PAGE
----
Ancient Rome, Buzz, Entertainment, Movies Tv Shows, Reality Tv

If ‘Bromans’ is the future of American TV we should give up now

The United Kingdom is the hothouse of reality TV. Ideas for shows grow here, and are then exported across the pond where they are lapped up enthusiastically by American viewers — as was the case with Big Brother, Survivor and the snarky stylings of Simon Cowell.

Which is why we should all be terrified by the attention lavished on a new British reality show called Bromans. The show does exactly what it says on the tin — it transports modern-day “bros” back to Roman times, or at least the fake, sanitized swords-and-sandals version of the Roman era that exists in the popular imagination. 

Here eight standard-issue bros will learn to be gladiators in the “Emperor’s Games”, while their standard-issue reality TV girlfriends sit on the sidelines “helping to train and prepare them for the Games as well as immersing themselves in ancient Roman tasks — from wine-making to sculpting,” according to ITV, Britain’s top commercial network, which will be screening this travesty. 

Bromans has a distinctly dodgy British tint to it, from the fact that ITV is selling it as “modern geezers in the time of Caesar!” to the fact that the “grand prize” for winning the games is … ten thousand pounds (just under $13,000). 

But that won’t stop the concept inevitably getting picked up and jazzed up by a U.S. network. 

It’s early days yet, and much depends on the ratings Bromans gets when it starts in 2 weeks. But you can just see NBC — the network that basically elected Donald Trump by constructing a prime-time show around the lie that he was a competent businessman — going gaga for this kind of show.

Indeed, Bromans is such a nightmarishly perfect concept for the age of Trump, we wouldn’t be surprised to see the manchild Emperor himself taking a cameo role in an American version. Wearing a gold laurel wreath, standing before a roaring crowd in a glittering amphitheater as they wait to see whether his thumb will go up or down — this is clearly much closer to Trump’s idea of leadership than the “real dump” of a White House or the messy business of actually working on legislation.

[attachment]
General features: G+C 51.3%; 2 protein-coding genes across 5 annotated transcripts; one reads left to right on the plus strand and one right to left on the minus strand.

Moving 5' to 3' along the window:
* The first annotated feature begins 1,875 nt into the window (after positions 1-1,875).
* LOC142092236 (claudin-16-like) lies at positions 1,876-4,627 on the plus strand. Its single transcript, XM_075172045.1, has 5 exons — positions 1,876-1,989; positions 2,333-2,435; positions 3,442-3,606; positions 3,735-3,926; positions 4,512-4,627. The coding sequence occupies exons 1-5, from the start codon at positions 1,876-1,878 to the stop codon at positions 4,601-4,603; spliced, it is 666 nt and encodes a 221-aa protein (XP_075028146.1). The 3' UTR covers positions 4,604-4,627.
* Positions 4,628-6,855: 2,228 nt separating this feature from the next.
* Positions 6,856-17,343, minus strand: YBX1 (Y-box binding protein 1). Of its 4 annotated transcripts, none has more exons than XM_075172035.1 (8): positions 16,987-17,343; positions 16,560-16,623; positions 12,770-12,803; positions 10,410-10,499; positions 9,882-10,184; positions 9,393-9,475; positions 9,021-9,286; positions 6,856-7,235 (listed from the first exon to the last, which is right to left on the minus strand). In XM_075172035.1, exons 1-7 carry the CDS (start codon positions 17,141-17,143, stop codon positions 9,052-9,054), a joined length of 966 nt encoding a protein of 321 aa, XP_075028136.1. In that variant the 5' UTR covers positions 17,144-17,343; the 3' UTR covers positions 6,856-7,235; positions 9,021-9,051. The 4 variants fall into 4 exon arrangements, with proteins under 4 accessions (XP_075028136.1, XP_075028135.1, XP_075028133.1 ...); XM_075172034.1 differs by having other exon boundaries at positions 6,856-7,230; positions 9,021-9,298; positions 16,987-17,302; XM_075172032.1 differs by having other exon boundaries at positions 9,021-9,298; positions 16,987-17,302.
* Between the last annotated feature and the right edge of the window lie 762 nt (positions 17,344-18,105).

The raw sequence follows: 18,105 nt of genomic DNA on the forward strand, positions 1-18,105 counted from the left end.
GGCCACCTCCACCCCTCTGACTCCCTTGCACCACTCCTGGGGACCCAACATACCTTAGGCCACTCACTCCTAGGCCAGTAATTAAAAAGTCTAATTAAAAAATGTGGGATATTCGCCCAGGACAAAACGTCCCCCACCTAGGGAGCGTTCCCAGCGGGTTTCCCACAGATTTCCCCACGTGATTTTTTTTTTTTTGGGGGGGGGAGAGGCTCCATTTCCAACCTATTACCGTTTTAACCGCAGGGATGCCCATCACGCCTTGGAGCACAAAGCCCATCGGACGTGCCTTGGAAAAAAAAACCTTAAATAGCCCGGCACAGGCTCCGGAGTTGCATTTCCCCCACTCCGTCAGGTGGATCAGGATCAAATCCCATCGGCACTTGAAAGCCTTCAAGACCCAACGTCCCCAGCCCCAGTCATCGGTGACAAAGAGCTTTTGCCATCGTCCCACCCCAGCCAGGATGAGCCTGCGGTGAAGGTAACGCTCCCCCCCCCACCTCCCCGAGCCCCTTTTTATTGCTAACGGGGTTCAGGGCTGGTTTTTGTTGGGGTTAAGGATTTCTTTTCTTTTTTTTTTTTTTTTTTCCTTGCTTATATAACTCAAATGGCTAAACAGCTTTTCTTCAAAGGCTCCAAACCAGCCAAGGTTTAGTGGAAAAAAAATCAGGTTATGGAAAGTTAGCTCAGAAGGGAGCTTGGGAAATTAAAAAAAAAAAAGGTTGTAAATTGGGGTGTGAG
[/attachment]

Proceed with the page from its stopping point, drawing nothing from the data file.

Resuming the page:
Of course, Bromans is faker than a plastic colosseum. For one thing, gladiators were drawn from all corners of the far-flung Roman Imperium; take any 8 of them and you’d have a far more diverse crew than these all-white dudes, who don’t even represent modern Britain. 

For another, it was a sickeningly gruesome profession with an exceedingly high body count. Most gladiators were slaves, though a few volunteered. They wouldn’t just fight each other, but also condemned criminals with nothing to lose and animals that had been starved to make them extra aggressive. Over a 123-day marathon session in the early second century, the Emperor Trajan famously pitted 10,000 gladiators against 11,000 animals. 

The crowds came to see a frenzy of blood. They almost always got what they wanted.

So when ITV says “they’ll live and fight like gladiators did 2,000 years ago,” we have to question whether ITV knows what words mean. Middle England may have a lot of bloodlust lurking in its outsider-hating, Brexit-voting subconscious, but it certainly wouldn’t stand for the brutal slaughter of animals in the arena. 

But hey! Maybe this is just the beginning of a new era of TV. Reality shows have hit a repetitious rut; what could shock their jaded audience awake faster than actual gladiatorial combat? As in the movie Network, where 1970s-era domestic terrorism is given a prime-time slot, TV executives could cash in on the shock value. 

Now that the Trump administration has brought cynical personal enrichment via government out into the open, reality TV may soon become more honest and literal about what it really is: bread and circuses for the masses. 

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